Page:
The patterned working surface 20 may comprise discrete areas, alternatively or in addition to the continuous network 22. FIGS. 3 and 7 show the working surface 20 comprising a plurality of discrete areas formed by discrete protrusions 27 outwardly extending from the reinforcing structure 23 and separated from one another by an area of essentially continuous expansion conduits 25. The discrete areas formed by the individual protrusions may have the discrete expansion conduits therethrough, similar to the discrete expansion conduits described above in the context of the continuous working area. The belt having the framework 21 comprising the discrete protrusions is primarily disclosed in the commonly assigned and incorporated by reference herein U.S. Pat. No. 4,245,025 issued Sep.14, 1993 to Trokhan et al. and U.S. Pat. No. 5,527,428 issued Jun. 18, 1996 to Trokhan et al. Also, the papermaking belt having the discrete protuberances raised above the plane of the fabric may be made according to the European Patent Application 95105513.6, Publication No. 0 677 612 A2, filed Dec. 4, 1995, inventor Wendt et al.

The working surface 20 may comprise a fluid-permeable platen, or--in a preferred continuous process--a fluid-permeable endless belt or band 28, as schematically shown in FIG. 5. The endless belt or band 28 is designed to continuously travel in the machine direction. Fluid-permeability of the band 28 may be achieved by perforating (preferably, according to a pre-determined pattern) the band 28 throughout its thickness or by other conventional means--to provide expansion conduits 25. Preferably, the band 28 is juxtaposed with a fluid-permeable fabric 50 (FIGS. 4 and 5). The fabric 50 should preferably have a sufficient amount of void volume to be able to receive moisture driven into the fabric 50 from the web 60, as will be explained in greater detail below. The fabric 50 can be woven or non-woven. One preferred fabric comprises Spiral Weave, Duraflex Belt made by Albany International, Engineered Fabrics of Portland, Tenn.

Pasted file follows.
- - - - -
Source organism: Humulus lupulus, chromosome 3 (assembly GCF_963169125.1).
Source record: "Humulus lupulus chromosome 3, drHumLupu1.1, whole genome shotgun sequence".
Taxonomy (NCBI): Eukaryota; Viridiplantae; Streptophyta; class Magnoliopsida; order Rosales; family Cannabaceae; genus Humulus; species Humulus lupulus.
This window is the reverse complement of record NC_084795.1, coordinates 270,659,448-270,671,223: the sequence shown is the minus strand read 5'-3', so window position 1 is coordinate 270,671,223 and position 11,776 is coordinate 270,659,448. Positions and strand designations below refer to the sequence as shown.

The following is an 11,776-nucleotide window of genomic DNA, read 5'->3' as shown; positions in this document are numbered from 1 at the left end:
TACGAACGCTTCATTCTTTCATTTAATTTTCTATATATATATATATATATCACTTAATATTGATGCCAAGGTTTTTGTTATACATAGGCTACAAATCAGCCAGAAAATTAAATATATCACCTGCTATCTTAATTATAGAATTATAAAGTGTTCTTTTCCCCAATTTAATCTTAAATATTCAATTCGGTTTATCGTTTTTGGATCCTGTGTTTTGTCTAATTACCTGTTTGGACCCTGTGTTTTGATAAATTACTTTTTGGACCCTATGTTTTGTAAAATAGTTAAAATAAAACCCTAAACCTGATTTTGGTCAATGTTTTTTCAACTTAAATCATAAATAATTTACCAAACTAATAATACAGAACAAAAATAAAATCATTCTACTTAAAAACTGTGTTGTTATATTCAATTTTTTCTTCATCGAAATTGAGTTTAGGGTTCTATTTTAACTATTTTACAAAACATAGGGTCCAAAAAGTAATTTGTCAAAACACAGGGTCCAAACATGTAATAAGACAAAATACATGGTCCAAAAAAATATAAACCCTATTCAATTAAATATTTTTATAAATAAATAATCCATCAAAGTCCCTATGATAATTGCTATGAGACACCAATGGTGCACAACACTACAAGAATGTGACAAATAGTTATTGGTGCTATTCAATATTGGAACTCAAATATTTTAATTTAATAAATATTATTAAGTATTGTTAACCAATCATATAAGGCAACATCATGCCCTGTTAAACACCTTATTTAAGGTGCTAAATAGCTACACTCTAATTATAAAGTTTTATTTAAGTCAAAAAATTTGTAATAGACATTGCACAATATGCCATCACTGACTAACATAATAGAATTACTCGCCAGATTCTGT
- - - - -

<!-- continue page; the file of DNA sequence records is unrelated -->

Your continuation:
The next two steps in the process of the present invention comprise disposing the foreshortened web 60 on the working surface 20 and moistening the web 60. These steps may be performed sequentially or simultaneously. If the dry foreshortened web 60 is being first disposed on the working surface 20, the moisture can subsequently be added to the web 60 associated with the working surface 20. If the foreshortened web 60 is being first moistened and then disposed on the working surface 20, wet transfer may be used in the process of the present invention for the step of depositing the web 60 on the working surface 20. As one skilled in the art will recognize, wet transfer comprises transferring the wet web from one carrier (a foraminous member or a belt) to another carrier using vacuum or differential pressure.